Workers will note that as cavity depth (cd) increases the flying height (fh) increases and becomes less linear vs load change--and tends to approach the characteristics of a more conventional slider OW (ordinary Winchester, no Back-Bar)--something novel in the art--also, suction decreases as cd increases. Thus, a worker would likely prefer a MIN cd design (e.g., 100μ"); however, for ease and reliability of rendering such miniscule "cd cuts", we prefer a cd of about 300μ"(or slightly more).
The positive pressure distributed along the back-bar surface will increase slider stiffness. This added stiffness will tend to improve control of the slider and inhibit undesirable "roll" (e.g., about axis A, FIG. 4). The presence of such positive back-bar pressure also acts to reduce the "pitch restoring moment", and thus reduce "pitch angle" where pitch angle is plotted vs load for a "zero load full back bar" slider.
Workers will be surprised to note that, unlike the ordinary slider, such "back bar sliders" are so relatively insensitive to changes in load (especially the smaller cd, at least for such minor load changes). A like (surprisingly) insensitivity to disk-velocity is also observed (e.g., 1500-2500 ips).
FIG. 11 indicates some broad features of the subject "delta slider" here shown rather generally as delta slider SL depicted in pitched "flying condition" flying on an air bearing film past associated magnetic recording medium M. Slider SL will be understood as pitched-up by positive hydrodynamic forces on forward pad PD (situated just aft of ramp R) and supported elsewhere by the positive forces on tail section TL as well as some forces from the rail members 1-RL enclosing cavity CV--cavity CV acting as a negative pressure force as with the typical self-loading slider urging slider SL relatively toward passing medium M. A "Delta slider" will be understood as having a somewhat pointed (reduced width) nose with gradually increasing ABS area going aft therefrom. (The non-ABS parts of the slider need not follow this Delta-profile, though such is preferred).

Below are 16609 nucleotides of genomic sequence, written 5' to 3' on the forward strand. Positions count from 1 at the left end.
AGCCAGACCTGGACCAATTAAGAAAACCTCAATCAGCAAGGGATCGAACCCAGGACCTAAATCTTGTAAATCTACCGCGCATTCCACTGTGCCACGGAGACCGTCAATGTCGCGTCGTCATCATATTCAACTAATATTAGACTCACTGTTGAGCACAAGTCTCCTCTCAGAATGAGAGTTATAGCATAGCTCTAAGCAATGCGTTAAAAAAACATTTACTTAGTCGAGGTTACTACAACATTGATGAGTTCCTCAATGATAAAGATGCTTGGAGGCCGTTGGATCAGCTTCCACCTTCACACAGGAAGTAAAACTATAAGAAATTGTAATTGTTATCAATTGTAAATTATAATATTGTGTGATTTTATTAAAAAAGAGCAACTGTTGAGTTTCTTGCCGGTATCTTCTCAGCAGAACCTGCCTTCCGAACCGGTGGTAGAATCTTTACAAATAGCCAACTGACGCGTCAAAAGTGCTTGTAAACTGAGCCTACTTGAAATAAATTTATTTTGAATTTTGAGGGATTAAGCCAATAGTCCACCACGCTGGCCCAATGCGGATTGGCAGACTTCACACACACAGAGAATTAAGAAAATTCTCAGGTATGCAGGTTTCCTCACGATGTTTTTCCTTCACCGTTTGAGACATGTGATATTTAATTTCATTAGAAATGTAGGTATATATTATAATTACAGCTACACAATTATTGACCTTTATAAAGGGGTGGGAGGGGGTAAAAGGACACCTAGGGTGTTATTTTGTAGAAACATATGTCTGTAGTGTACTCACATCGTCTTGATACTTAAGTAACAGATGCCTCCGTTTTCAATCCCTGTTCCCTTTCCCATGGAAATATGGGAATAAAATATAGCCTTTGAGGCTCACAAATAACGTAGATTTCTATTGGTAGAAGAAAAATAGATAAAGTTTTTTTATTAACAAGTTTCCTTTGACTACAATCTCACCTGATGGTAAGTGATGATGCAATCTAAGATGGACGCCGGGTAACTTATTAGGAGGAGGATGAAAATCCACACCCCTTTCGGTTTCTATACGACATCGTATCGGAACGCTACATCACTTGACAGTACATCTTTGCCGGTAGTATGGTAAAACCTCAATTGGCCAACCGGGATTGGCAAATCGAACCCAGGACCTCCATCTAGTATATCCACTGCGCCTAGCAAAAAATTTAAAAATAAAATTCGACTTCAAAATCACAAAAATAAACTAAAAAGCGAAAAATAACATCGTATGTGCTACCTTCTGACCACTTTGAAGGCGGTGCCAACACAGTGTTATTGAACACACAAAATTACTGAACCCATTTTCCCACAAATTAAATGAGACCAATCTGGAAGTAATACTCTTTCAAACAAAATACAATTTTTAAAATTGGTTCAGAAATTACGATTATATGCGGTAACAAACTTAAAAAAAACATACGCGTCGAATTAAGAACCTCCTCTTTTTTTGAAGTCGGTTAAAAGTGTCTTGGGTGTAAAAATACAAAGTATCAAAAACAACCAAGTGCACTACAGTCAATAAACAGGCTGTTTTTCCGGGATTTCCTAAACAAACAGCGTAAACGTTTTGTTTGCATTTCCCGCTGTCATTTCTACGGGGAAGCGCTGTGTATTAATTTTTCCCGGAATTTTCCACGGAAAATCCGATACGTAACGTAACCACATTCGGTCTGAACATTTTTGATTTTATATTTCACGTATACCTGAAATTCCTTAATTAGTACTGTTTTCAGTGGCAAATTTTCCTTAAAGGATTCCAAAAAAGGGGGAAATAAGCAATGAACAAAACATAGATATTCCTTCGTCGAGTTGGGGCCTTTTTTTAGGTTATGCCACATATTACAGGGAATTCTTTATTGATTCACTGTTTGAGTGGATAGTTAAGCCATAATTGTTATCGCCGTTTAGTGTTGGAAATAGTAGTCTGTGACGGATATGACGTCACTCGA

As further detailed below, many desired characteristics inhere in this "delta slider", such as:
1. It provides a slider with a "three point force profile" and greater stability (less roll, etc; see discussion of FIG. 13 below).
2. The delta shape provides a maximum tail area for mounting read/write heads (as much as with the best conventional sliders), whereas the overall slider mass (weight) is radically reduced (about one-half of a conventional slider such as in FIG. 1 or in U.S. Pat. No. 3,855,625, etc.).